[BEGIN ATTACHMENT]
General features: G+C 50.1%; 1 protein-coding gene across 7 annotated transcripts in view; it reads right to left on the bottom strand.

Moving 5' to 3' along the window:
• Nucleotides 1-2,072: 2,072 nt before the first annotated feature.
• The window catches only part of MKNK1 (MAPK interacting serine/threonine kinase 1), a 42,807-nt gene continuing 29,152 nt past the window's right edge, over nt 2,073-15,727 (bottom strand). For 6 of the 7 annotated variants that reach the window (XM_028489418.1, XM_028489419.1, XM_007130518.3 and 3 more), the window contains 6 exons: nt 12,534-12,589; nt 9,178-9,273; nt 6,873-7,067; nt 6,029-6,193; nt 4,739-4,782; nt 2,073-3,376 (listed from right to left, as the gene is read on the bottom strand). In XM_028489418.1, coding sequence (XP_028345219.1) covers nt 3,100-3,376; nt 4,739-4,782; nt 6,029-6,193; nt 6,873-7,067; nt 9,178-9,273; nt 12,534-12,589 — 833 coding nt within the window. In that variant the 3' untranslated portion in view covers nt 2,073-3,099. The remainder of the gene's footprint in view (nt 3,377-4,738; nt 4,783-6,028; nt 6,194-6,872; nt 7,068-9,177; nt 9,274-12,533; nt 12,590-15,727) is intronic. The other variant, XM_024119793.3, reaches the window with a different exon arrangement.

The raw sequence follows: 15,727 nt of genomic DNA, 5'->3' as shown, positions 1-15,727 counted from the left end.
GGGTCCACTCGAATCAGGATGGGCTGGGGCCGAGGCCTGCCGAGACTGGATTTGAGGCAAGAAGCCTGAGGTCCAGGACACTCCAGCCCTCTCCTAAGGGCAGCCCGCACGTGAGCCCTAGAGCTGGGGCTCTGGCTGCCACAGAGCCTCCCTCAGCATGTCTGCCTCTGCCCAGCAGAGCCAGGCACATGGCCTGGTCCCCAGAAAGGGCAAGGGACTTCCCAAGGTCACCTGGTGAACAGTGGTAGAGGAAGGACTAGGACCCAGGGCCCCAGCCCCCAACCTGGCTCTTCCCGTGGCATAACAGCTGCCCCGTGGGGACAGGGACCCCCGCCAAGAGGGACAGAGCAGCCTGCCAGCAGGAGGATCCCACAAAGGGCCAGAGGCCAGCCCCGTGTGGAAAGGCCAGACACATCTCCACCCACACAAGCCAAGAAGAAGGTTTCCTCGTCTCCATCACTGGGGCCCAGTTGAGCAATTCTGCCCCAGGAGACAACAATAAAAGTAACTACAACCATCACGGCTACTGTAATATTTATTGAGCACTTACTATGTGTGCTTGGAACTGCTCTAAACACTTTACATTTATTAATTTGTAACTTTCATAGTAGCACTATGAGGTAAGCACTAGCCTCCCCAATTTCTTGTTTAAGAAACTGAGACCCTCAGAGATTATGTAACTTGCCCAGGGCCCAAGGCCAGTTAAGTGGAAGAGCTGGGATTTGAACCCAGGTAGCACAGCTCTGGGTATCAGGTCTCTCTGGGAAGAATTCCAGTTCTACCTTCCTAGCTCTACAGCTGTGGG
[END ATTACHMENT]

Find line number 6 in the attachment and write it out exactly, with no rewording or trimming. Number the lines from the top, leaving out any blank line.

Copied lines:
GGGTCCACTCGAATCAGGATGGGCTGGGGCCGAGGCCTGCCGAGACTGGATTTGAGGCAAGAAGCCTGAGGTCCAGGACACTCCAGCCCTCTCCTAAGGGCAGCCCGCACGTGAGCCCTAGAGCTGGGGCTCTGGCTGCCACAGAGCCTCCCTCAGCATGTCTGCCTCTGCCCAGCAGAGCCAGGCACATGGCCTGGTCCCCAGAAAGGGCAAGGGACTTCCCAAGGTCACCTGGTGAACAGTGGTAGAGGAAGGACTAGGACCCAGGGCCCCAGCCCCCAACCTGGCTCTTCCCGTGGCATAACAGCTGCCCCGTGGGGACAGGGACCCCCGCCAAGAGGGACAGAGCAGCCTGCCAGCAGGAGGATCCCACAAAGGGCCAGAGGCCAGCCCCGTGTGGAAAGGCCAGACACATCTCCACCCACACAAGCCAAGAAGAAGGTTTCCTCGTCTCCATCACTGGGGCCCAGTTGAGCAATTCTGCCCCAGGAGACAACAATAAAAGTAACTACAACCATCACGGCTACTGTAATATTTATTGAGCACTTACTATGTGTGCTTGGAACTGCTCTAAACACTTTACATTTATTAATTTGTAACTTTCATAGTAGCACTATGAGGTAAGCACTAGCCTCCCCAATTTCTTGTTTAAGAAACTGAGACCCTCAGAGATTATGTAACTTGCCCAGGGCCCAAGGCCAGTTAAGTGGAAGAGCTGGGATTTGAACCCAGGTAGCACAGCTCTGGGTATCAGGTCTCTCTGGGAAGAATTCCAGTTCTACCTTCCTAGCTCTACAGCTGTGGG